A matter of trust

In July, 1945 Vannevar Bush–The Director of the Office of Scientific Research and Development for the United States Government –wrote in an article for The Atlantic titled As we May Think:

“There is a growing mountain of research. But there is increased evidence that we are being bogged down today as specialization extends. The investigator is staggered by the findings and conclusions of thousands of other workers—conclusions which he cannot find time to grasp, much less to remember, as they appear. Yet specialization becomes increasingly necessary for progress, and the effort to bridge between disciplines is correspondingly superficial.”

It was a statement that he could make with authority, as he oversaw an organization of nearly 30,000 scientific men and women who–among other accomplishments–began the Manhattan Project, created the Norden Bomb Sight, developed instruments for SONAR and RADAR, and helped make the mass-production of drugs possible.

In Vannevar’s eyes, it was a clear signal of the end of the Renaissance man. As specialization increased, no one person could reasonably be expected to know everything necessary to bring new inventions and innovations to full maturity. And he suggested that it was only the development of devices that were beyond books–machines that could extend human memory and provide near instantaneous retrieval and cross referencing capabilities–that would allow scientific advancement to proceed.

Skipping past the decades in which the roots on the tree of knowledge continued to deepen to the point that the “memex” Vannevar Bush envisioned in his prescient article took its first step toward reality as a network of computers shared by governments and universities (and bypassing the explosion of technological advances that made it possible to create computers that were inexpensive enough to be dedicated to performing tasks for a single individual), we arrived at the moment in which personal computing devices became legion, palm sized, and constantly connected.

It was at this point the advancement of knowledge accelerated and deepened beyond anyone’s imagination. Job descriptions that could not even be comprehended 10 years prior came into existence, only to be completely replaced by new job descriptions five years later. Today, traveling visionaries fill their slide decks with predictions of job descriptions being torn down and reborn almost annually.

Throughout this entire process, the focus has been on the accumulation and dissemination of knowledge. Terms like “Knowledge Management” have entered the lexicon. “Knowledge Architects” focus on taxonomies, knowledge maps, and semantic searches. The Knol has been proposed as a unit of knowledge.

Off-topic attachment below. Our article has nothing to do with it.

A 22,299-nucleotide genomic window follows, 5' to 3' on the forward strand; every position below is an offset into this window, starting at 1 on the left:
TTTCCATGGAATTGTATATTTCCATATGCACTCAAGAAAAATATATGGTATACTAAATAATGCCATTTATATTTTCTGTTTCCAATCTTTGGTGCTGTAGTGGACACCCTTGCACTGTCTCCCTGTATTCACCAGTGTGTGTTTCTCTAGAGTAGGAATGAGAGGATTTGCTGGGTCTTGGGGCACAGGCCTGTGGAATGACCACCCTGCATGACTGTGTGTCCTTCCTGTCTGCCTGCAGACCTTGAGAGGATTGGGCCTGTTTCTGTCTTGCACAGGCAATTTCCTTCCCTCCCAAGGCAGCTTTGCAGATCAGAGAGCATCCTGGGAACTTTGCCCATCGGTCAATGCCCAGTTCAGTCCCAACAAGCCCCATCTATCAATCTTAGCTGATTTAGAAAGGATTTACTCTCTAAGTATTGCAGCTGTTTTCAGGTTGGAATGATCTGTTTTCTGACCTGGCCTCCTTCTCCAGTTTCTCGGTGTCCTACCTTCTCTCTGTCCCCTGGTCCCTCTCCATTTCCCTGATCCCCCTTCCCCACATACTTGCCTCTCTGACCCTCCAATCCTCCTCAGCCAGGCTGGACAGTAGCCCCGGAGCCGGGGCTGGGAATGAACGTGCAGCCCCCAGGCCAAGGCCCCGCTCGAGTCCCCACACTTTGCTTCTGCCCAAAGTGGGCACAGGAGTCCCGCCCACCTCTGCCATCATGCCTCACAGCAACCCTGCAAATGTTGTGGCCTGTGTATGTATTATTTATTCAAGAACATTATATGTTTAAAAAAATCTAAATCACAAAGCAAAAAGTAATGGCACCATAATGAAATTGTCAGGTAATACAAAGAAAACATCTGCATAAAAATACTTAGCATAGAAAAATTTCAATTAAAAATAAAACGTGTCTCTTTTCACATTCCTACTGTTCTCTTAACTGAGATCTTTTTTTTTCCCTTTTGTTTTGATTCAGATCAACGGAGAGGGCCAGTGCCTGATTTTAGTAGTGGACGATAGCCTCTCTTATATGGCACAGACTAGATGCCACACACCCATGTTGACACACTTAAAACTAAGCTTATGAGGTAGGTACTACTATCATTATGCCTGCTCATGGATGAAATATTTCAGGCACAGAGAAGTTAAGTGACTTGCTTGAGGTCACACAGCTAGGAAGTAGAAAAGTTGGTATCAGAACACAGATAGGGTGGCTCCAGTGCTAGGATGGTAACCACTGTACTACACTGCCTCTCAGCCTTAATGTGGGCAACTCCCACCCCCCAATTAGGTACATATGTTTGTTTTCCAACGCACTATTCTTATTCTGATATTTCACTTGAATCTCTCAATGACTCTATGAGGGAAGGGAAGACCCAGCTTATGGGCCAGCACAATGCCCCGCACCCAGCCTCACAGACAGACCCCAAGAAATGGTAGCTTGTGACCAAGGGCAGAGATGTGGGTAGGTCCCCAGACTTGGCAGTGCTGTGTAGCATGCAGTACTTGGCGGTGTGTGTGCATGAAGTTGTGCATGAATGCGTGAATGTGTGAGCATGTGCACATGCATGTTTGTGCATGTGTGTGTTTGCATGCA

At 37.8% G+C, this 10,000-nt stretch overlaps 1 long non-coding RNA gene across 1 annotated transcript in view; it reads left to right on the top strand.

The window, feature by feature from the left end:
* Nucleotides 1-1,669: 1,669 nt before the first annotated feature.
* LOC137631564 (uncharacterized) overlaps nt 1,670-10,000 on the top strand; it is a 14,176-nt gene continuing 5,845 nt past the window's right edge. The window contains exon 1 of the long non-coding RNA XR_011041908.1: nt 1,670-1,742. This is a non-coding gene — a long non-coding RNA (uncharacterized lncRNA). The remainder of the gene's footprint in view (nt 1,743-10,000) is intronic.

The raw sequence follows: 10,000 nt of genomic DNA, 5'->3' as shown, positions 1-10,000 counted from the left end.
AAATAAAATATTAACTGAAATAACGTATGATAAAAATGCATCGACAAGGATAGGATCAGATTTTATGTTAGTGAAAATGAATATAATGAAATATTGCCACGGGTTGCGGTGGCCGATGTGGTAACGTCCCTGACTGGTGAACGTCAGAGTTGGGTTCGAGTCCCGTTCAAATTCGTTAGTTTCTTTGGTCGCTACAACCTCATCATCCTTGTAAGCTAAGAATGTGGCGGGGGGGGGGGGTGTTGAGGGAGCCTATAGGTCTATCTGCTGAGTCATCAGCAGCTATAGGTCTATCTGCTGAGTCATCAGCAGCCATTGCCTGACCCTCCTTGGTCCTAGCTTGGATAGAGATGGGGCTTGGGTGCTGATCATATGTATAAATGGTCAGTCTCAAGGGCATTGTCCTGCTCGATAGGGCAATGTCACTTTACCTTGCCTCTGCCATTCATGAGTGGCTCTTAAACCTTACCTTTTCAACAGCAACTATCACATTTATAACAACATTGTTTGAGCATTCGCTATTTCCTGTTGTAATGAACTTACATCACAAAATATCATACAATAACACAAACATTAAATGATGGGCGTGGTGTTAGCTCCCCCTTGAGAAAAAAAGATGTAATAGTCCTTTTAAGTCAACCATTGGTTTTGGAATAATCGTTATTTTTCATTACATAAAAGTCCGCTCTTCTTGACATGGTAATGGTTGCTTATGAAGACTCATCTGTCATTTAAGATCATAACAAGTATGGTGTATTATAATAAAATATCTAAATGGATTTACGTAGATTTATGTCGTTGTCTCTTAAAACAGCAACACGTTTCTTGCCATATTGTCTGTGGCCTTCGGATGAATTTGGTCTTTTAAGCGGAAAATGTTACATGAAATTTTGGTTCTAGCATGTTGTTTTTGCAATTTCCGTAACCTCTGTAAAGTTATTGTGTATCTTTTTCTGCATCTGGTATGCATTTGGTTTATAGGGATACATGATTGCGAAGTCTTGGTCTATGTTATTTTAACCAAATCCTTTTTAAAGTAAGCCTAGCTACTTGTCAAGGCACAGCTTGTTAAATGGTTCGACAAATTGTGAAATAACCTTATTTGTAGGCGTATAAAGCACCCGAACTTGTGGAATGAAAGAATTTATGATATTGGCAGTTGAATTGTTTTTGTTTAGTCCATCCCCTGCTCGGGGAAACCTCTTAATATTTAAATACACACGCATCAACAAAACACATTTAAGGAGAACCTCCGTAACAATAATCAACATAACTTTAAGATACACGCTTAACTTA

And the collective wisdom is that to reach the next point of specialization acceleration, we should continue to add to this base of knowledge, and invest in curators of that knowledge in the form of narrowly focused niche applications or sophisticated cloud enhanced software. (And given that such collective wisdom is now expanded to include two thirds of the world’s population, I would be foolish to argue against it.)

But I will humbly suggest that knowledge growth using refined search or curation as the sole determining factor for reaching the next stages of human intellectual advancement or even business success is becoming increasingly unlikely for a simple reason. The pool of human knowledge has become so choked with the detritus of an army of spiders and robots that rather than embrace the collective intelligence we have amassed, we try to insulate ourselves from it. There are too many “false positives” out there, and too few retractions and amendments.

Some contend that the occasional false story that spreads like wildfire is a natural consequence of the mediums upon which we have chosen to rely for our information. But it appears a far deeper issue is that there is no remorse in one being wrong as long as one is first. And data that goes uncorrected becomes useless for statistical analysis in the future.

So if quantity, curation, and focus alone cannot determine the rulers of the next information empires, is there a deciding factor? The following trends point toward trust as the critical ingredient.

  • Google was just a search engine with a funny name amidst a sea of competition at its outset. It was only by earning the trust of its users for returning the knowledge that was most likely to satisfy the questions asked that it rose to dominance. And, ironically, it was only when it moved onto shaky ground with its loyal users around issues of trust in both its results and its intentions that the door opened even slightly for its competition.
  • The rise of Facebook is as much about being able to insulate yourself from people who do not share your views and find information that only comes from sources you trust as it is about rekindling friendships. There, the “like” button is becoming a unit of confidence, a currency of trust, and an index of knowledge. And just as with Google, it is only matters of trust that threaten its continued success.
  • The entire premise of crowd-sourcing via ratings systems counts on how hungry we have become for validation that our faith is not being misplaced before we invest ourselves either financially or intellectually.
  • Wikipedia, arguably one of the largest collections of human knowledge ever amassed because it allows anyone to contribute to its body of work, is not allowed to be cited as a source of information by most colleges, universities, journals or publications. The reason? A lack of trust in its veracity.

It is the organizations that ask themselves “How can I become the most trusted source for the knowledge and information I provide?” rather than “How can I become the biggest or most profitable?” that will lead us into the coming decade.